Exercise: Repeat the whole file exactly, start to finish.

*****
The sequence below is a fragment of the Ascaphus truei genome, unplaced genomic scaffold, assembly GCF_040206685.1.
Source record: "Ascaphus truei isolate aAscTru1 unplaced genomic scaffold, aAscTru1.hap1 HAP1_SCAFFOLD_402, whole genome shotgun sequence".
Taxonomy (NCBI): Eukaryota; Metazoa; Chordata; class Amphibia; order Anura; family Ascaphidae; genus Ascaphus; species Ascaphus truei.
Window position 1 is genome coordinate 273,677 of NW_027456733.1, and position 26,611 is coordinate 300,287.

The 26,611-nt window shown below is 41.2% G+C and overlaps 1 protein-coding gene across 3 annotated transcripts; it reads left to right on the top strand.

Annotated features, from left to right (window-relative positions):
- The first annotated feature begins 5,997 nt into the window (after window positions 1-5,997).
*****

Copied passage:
The sequence below is a fragment of the Ascaphus truei genome, unplaced genomic scaffold, assembly GCF_040206685.1.
Source record: "Ascaphus truei isolate aAscTru1 unplaced genomic scaffold, aAscTru1.hap1 HAP1_SCAFFOLD_402, whole genome shotgun sequence".
Taxonomy (NCBI): Eukaryota; Metazoa; Chordata; class Amphibia; order Anura; family Ascaphidae; genus Ascaphus; species Ascaphus truei.
Window position 1 is genome coordinate 273,677 of NW_027456733.1, and position 26,611 is coordinate 300,287.

The 26,611-nt window shown below is 41.2% G+C and overlaps 1 protein-coding gene across 3 annotated transcripts; it reads left to right on the top strand.

Annotated features, from left to right (window-relative positions):
- The first annotated feature begins 5,997 nt into the window (after window positions 1-5,997).